I thought that ACLS training was going to be a pain in the butt, especially since it required me to be back in Boston almost a week before hospital orientation. However, I was especially grateful when a few of my new co-interns and I walked into a restaurant this weekend, and a woman had passed out. While we were still too shy to yell, "I'm a doctor," we asked all the right questions. The American Heart Association has come up with some mnemonics that sound idiotic but are pretty helpful if/when you panic. The restaurant people probably thought we were nosy rubberneckers, but we didn't proceed to our table until we were satisfied that she was okay.

In my free time, I feel as if I'm preparing for the end of my life. My friends who are residents are fond of saying, "Are you ready for the worst year of your life?" or "You're not going to have time for that next year!" While I'd like to think that I'll still have time to see my friends and watch So You Think You Can Dance, I am getting my affairs in order. I paid my bills and got my haircut. My husband and I went on a day-long date walking around our beautiful city and splurging on some wonderful meals, and I went out for a night with the girls.

I know my life is going to change in a big way soon. I don't know how big, and I hope to be able to control in some way how much things will be different. We'll see.

This coming week: A full five days of hospital and program orientation plus social events to meet my whole intern class!

Currently reading: Barack Obama's The Audacity of Hope and Mark Bittman's The Minimalist Cooks at Home. I think I'm in love!

Thursday, June 7, 2007

a trip down memory lane: the terminations

I've basically spent the last 10 days doing little else besides packing, moving, and unpacking. However, the effort is paying off in our new home actually starting to look like a home. I start my ACLS training next week, so I'm savoring a few more days of waking up at 11 am and spending unlimited time with my husband.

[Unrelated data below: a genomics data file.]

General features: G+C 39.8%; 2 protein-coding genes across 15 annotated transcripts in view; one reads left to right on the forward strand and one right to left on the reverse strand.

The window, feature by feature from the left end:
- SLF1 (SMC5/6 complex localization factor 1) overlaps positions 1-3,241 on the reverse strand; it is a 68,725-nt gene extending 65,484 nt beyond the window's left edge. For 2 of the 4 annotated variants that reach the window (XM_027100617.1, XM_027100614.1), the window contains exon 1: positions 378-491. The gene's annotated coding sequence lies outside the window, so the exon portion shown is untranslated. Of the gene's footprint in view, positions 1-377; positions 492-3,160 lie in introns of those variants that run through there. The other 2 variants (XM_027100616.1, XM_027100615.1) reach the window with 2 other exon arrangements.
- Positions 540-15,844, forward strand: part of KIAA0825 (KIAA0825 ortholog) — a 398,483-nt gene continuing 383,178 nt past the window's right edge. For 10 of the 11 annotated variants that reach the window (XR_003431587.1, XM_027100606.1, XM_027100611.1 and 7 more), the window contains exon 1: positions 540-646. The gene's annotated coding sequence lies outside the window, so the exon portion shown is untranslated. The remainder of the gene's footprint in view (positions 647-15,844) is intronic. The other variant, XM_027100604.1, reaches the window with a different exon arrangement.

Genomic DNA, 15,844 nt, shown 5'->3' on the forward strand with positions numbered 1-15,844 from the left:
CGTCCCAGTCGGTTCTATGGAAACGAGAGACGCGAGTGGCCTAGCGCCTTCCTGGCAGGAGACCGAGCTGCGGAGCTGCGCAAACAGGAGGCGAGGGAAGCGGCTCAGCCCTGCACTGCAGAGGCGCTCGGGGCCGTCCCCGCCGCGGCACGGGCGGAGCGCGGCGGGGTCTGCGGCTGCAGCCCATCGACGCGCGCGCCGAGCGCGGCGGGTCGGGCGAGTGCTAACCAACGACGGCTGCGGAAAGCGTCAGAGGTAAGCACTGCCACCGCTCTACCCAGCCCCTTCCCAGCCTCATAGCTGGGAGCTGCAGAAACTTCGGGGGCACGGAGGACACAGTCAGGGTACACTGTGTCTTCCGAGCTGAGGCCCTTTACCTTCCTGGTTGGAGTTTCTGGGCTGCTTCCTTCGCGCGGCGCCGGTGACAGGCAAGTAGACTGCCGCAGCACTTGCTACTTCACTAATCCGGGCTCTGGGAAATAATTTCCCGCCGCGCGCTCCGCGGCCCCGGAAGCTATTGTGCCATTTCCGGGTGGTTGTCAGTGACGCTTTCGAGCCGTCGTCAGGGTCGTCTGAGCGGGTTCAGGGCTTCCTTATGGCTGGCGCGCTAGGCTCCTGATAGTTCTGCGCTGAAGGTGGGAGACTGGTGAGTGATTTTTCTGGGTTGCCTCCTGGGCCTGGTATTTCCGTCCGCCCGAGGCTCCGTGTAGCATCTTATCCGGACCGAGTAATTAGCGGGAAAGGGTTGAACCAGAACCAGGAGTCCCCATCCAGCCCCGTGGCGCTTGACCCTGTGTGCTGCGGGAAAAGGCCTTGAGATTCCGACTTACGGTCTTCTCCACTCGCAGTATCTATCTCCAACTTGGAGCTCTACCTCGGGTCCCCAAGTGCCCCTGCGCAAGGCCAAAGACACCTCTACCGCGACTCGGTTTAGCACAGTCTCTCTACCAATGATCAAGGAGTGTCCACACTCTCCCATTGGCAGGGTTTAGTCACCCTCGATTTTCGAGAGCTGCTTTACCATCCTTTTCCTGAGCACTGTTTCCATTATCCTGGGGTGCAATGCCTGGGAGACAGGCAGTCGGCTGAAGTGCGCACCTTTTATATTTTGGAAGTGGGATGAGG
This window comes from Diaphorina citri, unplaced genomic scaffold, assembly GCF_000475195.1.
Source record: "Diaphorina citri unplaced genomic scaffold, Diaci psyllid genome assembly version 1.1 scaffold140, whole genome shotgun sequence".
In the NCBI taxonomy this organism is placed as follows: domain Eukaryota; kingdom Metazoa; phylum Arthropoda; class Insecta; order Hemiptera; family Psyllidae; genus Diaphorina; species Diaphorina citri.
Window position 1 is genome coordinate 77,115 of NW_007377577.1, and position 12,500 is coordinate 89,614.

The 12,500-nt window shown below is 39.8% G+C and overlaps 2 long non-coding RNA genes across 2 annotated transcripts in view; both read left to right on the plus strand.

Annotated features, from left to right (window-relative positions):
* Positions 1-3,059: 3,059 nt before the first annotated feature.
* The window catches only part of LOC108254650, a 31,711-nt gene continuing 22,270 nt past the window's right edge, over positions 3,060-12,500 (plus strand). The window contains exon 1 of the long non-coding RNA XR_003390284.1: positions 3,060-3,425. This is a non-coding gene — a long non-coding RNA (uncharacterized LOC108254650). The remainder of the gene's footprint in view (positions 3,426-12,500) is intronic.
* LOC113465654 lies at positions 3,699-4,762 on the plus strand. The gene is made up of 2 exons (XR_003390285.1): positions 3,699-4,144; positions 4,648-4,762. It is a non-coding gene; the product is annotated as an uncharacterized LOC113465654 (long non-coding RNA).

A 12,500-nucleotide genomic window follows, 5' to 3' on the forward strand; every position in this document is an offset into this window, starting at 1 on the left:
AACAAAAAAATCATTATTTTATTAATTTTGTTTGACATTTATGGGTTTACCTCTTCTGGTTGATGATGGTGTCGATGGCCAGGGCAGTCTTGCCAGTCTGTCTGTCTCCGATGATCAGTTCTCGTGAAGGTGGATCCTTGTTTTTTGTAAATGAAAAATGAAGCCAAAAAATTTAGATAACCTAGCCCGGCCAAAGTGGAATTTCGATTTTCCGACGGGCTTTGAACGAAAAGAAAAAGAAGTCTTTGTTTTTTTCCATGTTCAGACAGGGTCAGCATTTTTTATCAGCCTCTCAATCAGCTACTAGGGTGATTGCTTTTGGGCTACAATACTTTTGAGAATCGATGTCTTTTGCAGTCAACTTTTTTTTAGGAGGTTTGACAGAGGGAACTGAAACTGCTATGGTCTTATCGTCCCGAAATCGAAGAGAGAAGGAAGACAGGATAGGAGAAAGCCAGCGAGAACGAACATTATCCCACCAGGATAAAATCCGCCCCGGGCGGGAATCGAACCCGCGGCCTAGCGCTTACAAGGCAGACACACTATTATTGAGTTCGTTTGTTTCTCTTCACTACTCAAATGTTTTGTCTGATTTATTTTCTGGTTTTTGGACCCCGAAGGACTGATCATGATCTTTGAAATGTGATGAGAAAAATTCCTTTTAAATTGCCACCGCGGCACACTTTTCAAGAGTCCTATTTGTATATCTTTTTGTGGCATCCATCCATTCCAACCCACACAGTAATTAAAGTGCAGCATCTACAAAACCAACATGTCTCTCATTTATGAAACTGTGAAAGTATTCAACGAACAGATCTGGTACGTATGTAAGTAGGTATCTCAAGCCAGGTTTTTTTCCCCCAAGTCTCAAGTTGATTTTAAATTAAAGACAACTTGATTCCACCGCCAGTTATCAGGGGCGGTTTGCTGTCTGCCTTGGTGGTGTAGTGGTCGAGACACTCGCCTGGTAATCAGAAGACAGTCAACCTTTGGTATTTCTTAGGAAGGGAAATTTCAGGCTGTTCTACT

For those of you who haven't been on vacation for two months and are eager to read some more about medical training, the following is an old post about one of the most unforgettable experiences I had during medical school:

when i thought about going to medical school, i never thought i would spend a morning watching people have abortions, but now that i think about it, i really should have been outraged if i didn't.

one of our professors quit her job at a more prestigious medical school because abortions were no longer part of the clinical curriculum there. at my school, they don't make you watch, but the professor made an impassioned argument for observing at least one abortion regardless of what our beliefs are. being pro-choice myself, i initially didn't have any problems with going to the abortion clinic for a few hours, but as the date got closer, i started becoming more and more squeamish. other med students, even ones who were staunchly pro-choice, said that they became nauseated and couldn't stay for more than 30 minutes or so.

it would be hard to find the abortion clinic if you wanted to hurt the people who are there. it's in a normal-looking clinic, and the woman waits in the same waiting room as other clinics. when her name is called, she is brought to a nondescript room in the middle of a nondescript hallway. there are two rooms. someone else has already talked to her about her choices during a previous visit, and surgical abortion is what she's chosen. when she arrives, she changes into a hospital gown and talks to the nurses.